Laguna Beach financier Douglas Hodge and Hot Pockets heiress Michelle Janavs of Newport Beach are among 16 parents, including actress Lori Loughlin, indicted on charges of money laundering and fraud conspiracy in connection with the nationwide college admissions scandal, federal prosecutors said Tuesday.
The indictments came one day after 13 parents and one coach said they would plead guilty in the far-reaching scheme.
The indictments unsealed Tuesday do not preclude deals for the holdouts. But unlike the parents who agreed to plead guilty a day earlier, members of the group indicted Tuesday — which also includes Loughlin’s husband, designer J. Mossimo Giannulli — now face additional charges of fraud conspiracy and money laundering conspiracy.
If convicted, the indicted parents likely would face weightier sentences than those who have agreed to plead guilty.
Hodge, a former chief executive of Newport Beach-based Pacific Investment Management Co., or PIMCO, is accused of paying bribes to get two of his children into USC.
Janavs, a former executive in her family’s food manufacturing business, is accused of using bribery to get her two daughters into preferred schools.
Both resigned last month from the board of trustees of Sage Hill School, a private school in Newport Coast.
Fifty people, including 33 parents, have been charged in the scheme, orchestrated by Newport Beach college consultant William “Rick” Singer. Singer has admitted to offering wealthy parents a smorgasbord of illicit entry points into top universities, from rigged entrance exams to college coaches who would recruit the children of his clients for six-figure bribes.
Actress Felicity Huffman said Monday that she would plead guilty to one charge of fraud conspiracy and apologized to her daughter, saying she had “betrayed” her “in a misguided and profoundly wrong way.” Prosecutors said Huffman paid $15,000 to have her daughter’s SAT score doctored; Huffman said the girl “knew absolutely nothing” about the scheme.
If the 16 parents indicted Tuesday had been close to a deal, their lawyers and prosecutors could have asked for more time. Instead, they were saddled with another charge.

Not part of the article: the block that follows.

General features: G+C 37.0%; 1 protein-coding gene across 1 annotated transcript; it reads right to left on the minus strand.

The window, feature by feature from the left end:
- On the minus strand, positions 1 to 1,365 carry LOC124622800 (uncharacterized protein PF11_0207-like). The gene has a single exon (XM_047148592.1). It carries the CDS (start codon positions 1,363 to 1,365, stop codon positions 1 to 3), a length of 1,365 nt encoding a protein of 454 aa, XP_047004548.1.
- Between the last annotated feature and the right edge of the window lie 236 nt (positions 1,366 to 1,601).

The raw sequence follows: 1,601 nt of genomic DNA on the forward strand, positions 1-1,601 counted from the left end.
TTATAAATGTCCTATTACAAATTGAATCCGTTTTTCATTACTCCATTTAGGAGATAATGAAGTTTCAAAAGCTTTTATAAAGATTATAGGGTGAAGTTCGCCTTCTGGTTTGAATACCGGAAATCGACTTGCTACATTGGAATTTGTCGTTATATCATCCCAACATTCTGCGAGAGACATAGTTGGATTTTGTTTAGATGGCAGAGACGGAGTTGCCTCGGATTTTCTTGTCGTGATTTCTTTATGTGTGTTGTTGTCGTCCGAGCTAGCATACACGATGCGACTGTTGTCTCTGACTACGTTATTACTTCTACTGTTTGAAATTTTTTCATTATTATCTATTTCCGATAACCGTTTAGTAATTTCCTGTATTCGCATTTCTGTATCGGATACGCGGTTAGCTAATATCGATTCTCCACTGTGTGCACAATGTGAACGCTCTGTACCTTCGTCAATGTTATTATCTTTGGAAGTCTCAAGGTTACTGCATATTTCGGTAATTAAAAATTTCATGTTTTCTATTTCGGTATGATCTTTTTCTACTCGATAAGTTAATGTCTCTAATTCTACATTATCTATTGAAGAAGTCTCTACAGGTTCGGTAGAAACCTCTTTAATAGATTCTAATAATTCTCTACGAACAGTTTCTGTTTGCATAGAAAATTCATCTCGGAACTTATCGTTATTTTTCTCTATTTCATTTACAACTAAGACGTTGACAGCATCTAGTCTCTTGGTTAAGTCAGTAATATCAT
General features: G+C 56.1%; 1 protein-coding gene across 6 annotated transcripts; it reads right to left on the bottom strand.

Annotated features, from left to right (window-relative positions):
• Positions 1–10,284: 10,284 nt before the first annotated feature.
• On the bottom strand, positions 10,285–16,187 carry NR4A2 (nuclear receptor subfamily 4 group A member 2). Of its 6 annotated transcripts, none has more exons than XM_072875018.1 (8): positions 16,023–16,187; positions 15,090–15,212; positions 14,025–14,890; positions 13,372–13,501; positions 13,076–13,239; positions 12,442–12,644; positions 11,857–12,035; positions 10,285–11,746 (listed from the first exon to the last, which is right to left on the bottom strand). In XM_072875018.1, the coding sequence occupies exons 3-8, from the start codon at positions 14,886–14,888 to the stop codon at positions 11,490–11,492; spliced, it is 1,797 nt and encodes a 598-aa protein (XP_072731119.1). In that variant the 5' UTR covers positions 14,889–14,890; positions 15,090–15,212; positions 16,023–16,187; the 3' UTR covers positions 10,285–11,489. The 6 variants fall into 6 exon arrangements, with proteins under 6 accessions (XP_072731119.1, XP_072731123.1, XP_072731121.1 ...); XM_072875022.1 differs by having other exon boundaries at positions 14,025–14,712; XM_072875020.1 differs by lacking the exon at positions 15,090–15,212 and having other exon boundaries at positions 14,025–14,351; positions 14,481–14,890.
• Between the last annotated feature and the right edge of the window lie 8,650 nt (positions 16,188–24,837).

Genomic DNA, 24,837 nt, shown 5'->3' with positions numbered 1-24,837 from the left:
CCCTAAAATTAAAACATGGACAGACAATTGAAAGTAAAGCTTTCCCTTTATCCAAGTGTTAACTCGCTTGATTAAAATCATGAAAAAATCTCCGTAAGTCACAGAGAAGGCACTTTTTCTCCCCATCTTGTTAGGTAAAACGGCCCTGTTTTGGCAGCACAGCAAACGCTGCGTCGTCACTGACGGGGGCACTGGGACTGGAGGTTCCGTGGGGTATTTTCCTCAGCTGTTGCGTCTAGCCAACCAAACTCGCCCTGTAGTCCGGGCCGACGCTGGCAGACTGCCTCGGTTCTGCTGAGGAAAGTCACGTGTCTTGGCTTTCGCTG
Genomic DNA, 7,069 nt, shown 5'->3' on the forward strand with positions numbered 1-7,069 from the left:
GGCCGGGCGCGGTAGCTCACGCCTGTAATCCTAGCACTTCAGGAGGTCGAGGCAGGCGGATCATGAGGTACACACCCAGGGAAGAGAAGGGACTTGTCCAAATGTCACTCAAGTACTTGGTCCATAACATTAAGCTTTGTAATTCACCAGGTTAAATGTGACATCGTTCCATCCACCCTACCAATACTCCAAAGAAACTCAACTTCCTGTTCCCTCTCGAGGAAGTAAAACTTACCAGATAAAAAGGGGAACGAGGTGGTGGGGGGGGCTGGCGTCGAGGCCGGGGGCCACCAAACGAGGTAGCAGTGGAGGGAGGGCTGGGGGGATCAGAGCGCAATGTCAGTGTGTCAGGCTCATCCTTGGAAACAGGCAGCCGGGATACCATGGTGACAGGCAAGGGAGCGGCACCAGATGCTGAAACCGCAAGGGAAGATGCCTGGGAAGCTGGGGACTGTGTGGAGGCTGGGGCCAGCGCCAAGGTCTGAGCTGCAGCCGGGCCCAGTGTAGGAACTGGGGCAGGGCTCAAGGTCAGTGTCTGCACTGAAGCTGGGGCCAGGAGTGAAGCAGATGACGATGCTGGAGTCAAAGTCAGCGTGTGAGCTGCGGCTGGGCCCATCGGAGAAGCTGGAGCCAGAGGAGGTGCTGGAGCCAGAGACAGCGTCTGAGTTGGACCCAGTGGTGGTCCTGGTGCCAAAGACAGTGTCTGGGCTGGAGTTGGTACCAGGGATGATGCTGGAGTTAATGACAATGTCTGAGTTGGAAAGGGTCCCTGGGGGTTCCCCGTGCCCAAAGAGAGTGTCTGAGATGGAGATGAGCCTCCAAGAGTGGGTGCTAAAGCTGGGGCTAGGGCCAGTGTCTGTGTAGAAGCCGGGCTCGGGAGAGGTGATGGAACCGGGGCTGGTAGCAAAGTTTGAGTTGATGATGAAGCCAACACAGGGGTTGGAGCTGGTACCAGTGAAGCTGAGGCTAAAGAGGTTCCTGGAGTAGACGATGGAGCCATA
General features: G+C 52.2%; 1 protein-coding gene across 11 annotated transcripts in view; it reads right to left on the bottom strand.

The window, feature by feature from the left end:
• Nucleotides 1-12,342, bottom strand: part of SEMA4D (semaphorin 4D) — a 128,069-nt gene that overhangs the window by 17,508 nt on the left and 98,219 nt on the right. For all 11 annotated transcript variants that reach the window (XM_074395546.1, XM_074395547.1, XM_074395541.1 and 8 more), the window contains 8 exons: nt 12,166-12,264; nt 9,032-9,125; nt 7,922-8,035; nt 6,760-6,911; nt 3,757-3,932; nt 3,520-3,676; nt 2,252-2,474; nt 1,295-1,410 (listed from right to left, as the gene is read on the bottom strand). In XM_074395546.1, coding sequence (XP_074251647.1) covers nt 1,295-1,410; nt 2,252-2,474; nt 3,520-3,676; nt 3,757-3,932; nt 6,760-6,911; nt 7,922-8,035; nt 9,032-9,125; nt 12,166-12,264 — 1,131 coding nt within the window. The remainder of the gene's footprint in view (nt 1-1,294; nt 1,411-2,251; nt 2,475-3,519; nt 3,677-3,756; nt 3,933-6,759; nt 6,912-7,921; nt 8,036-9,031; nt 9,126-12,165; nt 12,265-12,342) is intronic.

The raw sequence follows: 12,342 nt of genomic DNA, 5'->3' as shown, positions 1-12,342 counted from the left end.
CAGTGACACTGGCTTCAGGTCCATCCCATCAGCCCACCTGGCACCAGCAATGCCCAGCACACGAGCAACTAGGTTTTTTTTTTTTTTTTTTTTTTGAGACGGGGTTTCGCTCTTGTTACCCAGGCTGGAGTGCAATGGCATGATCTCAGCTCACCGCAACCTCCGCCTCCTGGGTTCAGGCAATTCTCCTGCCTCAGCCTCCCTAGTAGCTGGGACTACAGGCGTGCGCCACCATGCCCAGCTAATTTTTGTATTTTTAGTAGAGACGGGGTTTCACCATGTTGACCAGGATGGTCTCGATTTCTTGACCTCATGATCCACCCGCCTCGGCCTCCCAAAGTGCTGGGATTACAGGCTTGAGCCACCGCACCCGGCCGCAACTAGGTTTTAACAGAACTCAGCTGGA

Prosecutors said the money laundering conspiracy charge stemmed from payments the parents are alleged to have made to a charity controlled by Singer, which allowed them to conceal money for bribes as charitable donations.
For the testing and athletic recruiting scams, prosecutors say, the parents paid $25,000 to $400,000 to Singer’s charity, whose stated mission was to help “underprivileged students.” In truth, prosecutors say, it was Singer’s slush fund, which he tapped to bribe university coaches, administrators and test proctors.
Some of the parents wrote off the payments as donations on their taxes and assured Singer, in phone calls recorded by the FBI, that they would tell the Internal Revenue Service the money went toward “underserved kids,” according to the indictment unsealed Tuesday.
Money laundering is an elastic charge that can be stretched to fit most crimes when money changes hands, said Rory Little, a UC Hastings College of Law professor and former federal prosecutor.
In this case, Little sees prosecutors wielding it for “plea pressure” to induce parents to plead guilty and avoid the risk of incurring more prison time.
Prosecutors could drop the money laundering charge if the indicted parents agree to cooperate, said Louis Shapiro, a Los Angeles criminal defense attorney.
“This is sending a clear message to the defense they better make a decision quickly in what direction they want the prosecution to go,” Shapiro said.
Ormseth, Rubin and Winton write for the Los Angeles Times. Daily Pilot staff contributed to this report.